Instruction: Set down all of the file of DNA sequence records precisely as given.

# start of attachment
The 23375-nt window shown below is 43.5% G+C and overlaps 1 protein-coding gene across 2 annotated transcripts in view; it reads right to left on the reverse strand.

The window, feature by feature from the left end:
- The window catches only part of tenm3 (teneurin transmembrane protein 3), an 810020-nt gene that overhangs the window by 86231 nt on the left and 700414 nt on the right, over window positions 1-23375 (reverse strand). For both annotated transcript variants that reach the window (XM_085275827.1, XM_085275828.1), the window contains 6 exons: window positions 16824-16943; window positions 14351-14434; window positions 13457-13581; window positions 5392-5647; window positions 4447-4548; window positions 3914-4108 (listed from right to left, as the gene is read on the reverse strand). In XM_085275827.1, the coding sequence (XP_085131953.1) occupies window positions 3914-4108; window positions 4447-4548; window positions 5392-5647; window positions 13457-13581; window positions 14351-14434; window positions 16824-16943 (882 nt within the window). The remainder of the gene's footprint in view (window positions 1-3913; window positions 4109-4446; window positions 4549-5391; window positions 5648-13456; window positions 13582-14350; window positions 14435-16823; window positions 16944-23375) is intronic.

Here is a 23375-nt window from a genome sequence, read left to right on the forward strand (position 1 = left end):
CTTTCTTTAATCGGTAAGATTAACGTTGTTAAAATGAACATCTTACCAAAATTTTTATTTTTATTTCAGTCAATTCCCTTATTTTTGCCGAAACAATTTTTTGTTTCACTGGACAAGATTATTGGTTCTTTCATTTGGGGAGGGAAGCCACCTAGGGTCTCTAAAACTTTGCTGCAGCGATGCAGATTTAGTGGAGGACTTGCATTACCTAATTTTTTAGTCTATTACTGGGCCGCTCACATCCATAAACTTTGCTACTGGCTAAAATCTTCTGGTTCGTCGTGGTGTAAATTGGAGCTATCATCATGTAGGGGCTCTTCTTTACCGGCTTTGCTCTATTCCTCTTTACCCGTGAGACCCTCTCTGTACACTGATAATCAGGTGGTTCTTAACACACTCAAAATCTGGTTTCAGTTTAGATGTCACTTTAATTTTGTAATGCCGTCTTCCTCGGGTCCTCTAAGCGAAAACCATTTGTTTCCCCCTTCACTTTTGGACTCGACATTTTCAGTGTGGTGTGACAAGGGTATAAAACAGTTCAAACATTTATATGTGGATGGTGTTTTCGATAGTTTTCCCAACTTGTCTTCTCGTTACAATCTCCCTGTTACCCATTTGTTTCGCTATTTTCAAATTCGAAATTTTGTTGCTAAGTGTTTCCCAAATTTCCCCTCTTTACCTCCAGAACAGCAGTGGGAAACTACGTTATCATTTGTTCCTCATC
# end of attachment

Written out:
The 23375-nt window shown below is 43.5% G+C and overlaps 1 protein-coding gene across 2 annotated transcripts in view; it reads right to left on the reverse strand.

The window, feature by feature from the left end:
- The window catches only part of tenm3 (teneurin transmembrane protein 3), an 810020-nt gene that overhangs the window by 86231 nt on the left and 700414 nt on the right, over window positions 1-23375 (reverse strand). For both annotated transcript variants that reach the window (XM_085275827.1, XM_085275828.1), the window contains 6 exons: window positions 16824-16943; window positions 14351-14434; window positions 13457-13581; window positions 5392-5647; window positions 4447-4548; window positions 3914-4108 (listed from right to left, as the gene is read on the reverse strand). In XM_085275827.1, the coding sequence (XP_085131953.1) occupies window positions 3914-4108; window positions 4447-4548; window positions 5392-5647; window positions 13457-13581; window positions 14351-14434; window positions 16824-16943 (882 nt within the window). The remainder of the gene's footprint in view (window positions 1-3913; window positions 4109-4446; window positions 4549-5391; window positions 5648-13456; window positions 13582-14350; window positions 14435-16823; window positions 16944-23375) is intronic.

Here is a 23375-nt window from a genome sequence, read left to right on the forward strand (position 1 = left end):
CTTTCTTTAATCGGTAAGATTAACGTTGTTAAAATGAACATCTTACCAAAATTTTTATTTTTATTTCAGTCAATTCCCTTATTTTTGCCGAAACAATTTTTTGTTTCACTGGACAAGATTATTGGTTCTTTCATTTGGGGAGGGAAGCCACCTAGGGTCTCTAAAACTTTGCTGCAGCGATGCAGATTTAGTGGAGGACTTGCATTACCTAATTTTTTAGTCTATTACTGGGCCGCTCACATCCATAAACTTTGCTACTGGCTAAAATCTTCTGGTTCGTCGTGGTGTAAATTGGAGCTATCATCATGTAGGGGCTCTTCTTTACCGGCTTTGCTCTATTCCTCTTTACCCGTGAGACCCTCTCTGTACACTGATAATCAGGTGGTTCTTAACACACTCAAAATCTGGTTTCAGTTTAGATGTCACTTTAATTTTGTAATGCCGTCTTCCTCGGGTCCTCTAAGCGAAAACCATTTGTTTCCCCCTTCACTTTTGGACTCGACATTTTCAGTGTGGTGTGACAAGGGTATAAAACAGTTCAAACATTTATATGTGGATGGTGTTTTCGATAGTTTTCCCAACTTGTCTTCTCGTTACAATCTCCCTGTTACCCATTTGTTTCGCTATTTTCAAATTCGAAATTTTGTTGCTAAGTGTTTCCCAAATTTCCCCTCTTTACCTCCAGAACAGCAGTGGGAAACTACGTTATCATTTGTTCCTCATC